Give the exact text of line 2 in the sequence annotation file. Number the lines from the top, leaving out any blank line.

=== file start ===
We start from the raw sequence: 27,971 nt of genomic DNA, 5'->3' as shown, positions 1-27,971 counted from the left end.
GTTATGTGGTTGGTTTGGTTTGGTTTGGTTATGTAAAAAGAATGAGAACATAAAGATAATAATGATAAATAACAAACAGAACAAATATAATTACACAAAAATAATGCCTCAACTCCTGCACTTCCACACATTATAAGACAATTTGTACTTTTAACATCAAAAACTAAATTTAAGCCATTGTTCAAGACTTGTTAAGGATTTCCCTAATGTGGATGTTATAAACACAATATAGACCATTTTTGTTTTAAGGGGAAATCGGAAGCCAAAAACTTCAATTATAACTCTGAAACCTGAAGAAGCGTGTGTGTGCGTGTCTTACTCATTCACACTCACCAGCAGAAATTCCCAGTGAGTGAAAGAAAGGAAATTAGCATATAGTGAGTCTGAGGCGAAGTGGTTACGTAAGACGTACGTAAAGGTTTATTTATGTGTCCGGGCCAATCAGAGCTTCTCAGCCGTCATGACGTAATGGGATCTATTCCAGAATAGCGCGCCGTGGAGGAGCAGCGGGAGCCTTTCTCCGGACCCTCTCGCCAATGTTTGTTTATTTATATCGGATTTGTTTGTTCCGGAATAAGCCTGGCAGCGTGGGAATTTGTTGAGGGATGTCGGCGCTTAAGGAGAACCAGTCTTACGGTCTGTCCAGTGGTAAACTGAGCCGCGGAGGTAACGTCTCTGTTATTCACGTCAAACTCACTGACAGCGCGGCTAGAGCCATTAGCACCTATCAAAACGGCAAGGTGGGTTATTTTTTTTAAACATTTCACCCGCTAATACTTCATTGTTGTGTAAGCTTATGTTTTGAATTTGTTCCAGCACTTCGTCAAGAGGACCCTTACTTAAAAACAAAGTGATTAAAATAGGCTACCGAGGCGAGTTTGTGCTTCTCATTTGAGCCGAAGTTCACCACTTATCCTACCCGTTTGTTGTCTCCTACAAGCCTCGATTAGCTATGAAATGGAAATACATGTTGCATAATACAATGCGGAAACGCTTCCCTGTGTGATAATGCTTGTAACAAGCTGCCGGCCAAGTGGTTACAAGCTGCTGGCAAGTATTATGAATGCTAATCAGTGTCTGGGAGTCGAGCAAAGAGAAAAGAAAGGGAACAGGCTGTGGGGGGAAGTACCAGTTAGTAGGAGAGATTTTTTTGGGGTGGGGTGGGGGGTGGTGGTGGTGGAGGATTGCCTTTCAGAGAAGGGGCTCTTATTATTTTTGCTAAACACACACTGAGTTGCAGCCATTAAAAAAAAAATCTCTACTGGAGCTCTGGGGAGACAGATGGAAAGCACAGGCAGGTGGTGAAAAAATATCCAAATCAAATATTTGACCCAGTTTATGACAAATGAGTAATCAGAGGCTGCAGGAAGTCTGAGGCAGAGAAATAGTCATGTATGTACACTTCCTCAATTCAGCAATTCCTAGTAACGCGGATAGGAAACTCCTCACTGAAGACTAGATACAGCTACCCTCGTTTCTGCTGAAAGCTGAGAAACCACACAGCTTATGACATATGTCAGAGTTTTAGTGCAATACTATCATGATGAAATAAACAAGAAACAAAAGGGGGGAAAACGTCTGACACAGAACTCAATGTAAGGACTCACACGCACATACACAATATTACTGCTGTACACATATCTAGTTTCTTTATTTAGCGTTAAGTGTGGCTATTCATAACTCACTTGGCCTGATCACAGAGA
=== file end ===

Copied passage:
GTTATGTGGTTGGTTTGGTTTGGTTTGGTTATGTAAAAAGAATGAGAACATAAAGATAATAATGATAAATAACAAACAGAACAAATATAATTACACAAAAATAATGCCTCAACTCCTGCACTTCCACACATTATAAGACAATTTGTACTTTTAACATCAAAAACTAAATTTAAGCCATTGTTCAAGACTTGTTAAGGATTTCCCTAATGTGGATGTTATAAACACAATATAGACCATTTTTGTTTTAAGGGGAAATCGGAAGCCAAAAACTTCAATTATAACTCTGAAACCTGAAGAAGCGTGTGTGTGCGTGTCTTACTCATTCACACTCACCAGCAGAAATTCCCAGTGAGTGAAAGAAAGGAAATTAGCATATAGTGAGTCTGAGGCGAAGTGGTTACGTAAGACGTACGTAAAGGTTTATTTATGTGTCCGGGCCAATCAGAGCTTCTCAGCCGTCATGACGTAATGGGATCTATTCCAGAATAGCGCGCCGTGGAGGAGCAGCGGGAGCCTTTCTCCGGACCCTCTCGCCAATGTTTGTTTATTTATATCGGATTTGTTTGTTCCGGAATAAGCCTGGCAGCGTGGGAATTTGTTGAGGGATGTCGGCGCTTAAGGAGAACCAGTCTTACGGTCTGTCCAGTGGTAAACTGAGCCGCGGAGGTAACGTCTCTGTTATTCACGTCAAACTCACTGACAGCGCGGCTAGAGCCATTAGCACCTATCAAAACGGCAAGGTGGGTTATTTTTTTTAAACATTTCACCCGCTAATACTTCATTGTTGTGTAAGCTTATGTTTTGAATTTGTTCCAGCACTTCGTCAAGAGGACCCTTACTTAAAAACAAAGTGATTAAAATAGGCTACCGAGGCGAGTTTGTGCTTCTCATTTGAGCCGAAGTTCACCACTTATCCTACCCGTTTGTTGTCTCCTACAAGCCTCGATTAGCTATGAAATGGAAATACATGTTGCATAATACAATGCGGAAACGCTTCCCTGTGTGATAATGCTTGTAACAAGCTGCCGGCCAAGTGGTTACAAGCTGCTGGCAAGTATTATGAATGCTAATCAGTGTCTGGGAGTCGAGCAAAGAGAAAAGAAAGGGAACAGGCTGTGGGGGGAAGTACCAGTTAGTAGGAGAGATTTTTTTGGGGTGGGGTGGGGGGTGGTGGTGGTGGAGGATTGCCTTTCAGAGAAGGGGCTCTTATTATTTTTGCTAAACACACACTGAGTTGCAGCCATTAAAAAAAAAATCTCTACTGGAGCTCTGGGGAGACAGATGGAAAGCACAGGCAGGTGGTGAAAAAATATCCAAATCAAATATTTGACCCAGTTTATGACAAATGAGTAATCAGAGGCTGCAGGAAGTCTGAGGCAGAGAAATAGTCATGTATGTACACTTCCTCAATTCAGCAATTCCTAGTAACGCGGATAGGAAACTCCTCACTGAAGACTAGATACAGCTACCCTCGTTTCTGCTGAAAGCTGAGAAACCACACAGCTTATGACATATGTCAGAGTTTTAGTGCAATACTATCATGATGAAATAAACAAGAAACAAAAGGGGGGAAAACGTCTGACACAGAACTCAATGTAAGGACTCACACGCACATACACAATATTACTGCTGTACACATATCTAGTTTCTTTATTTAGCGTTAAGTGTGGCTATTCATAACTCACTTGGCCTGATCACAGAGA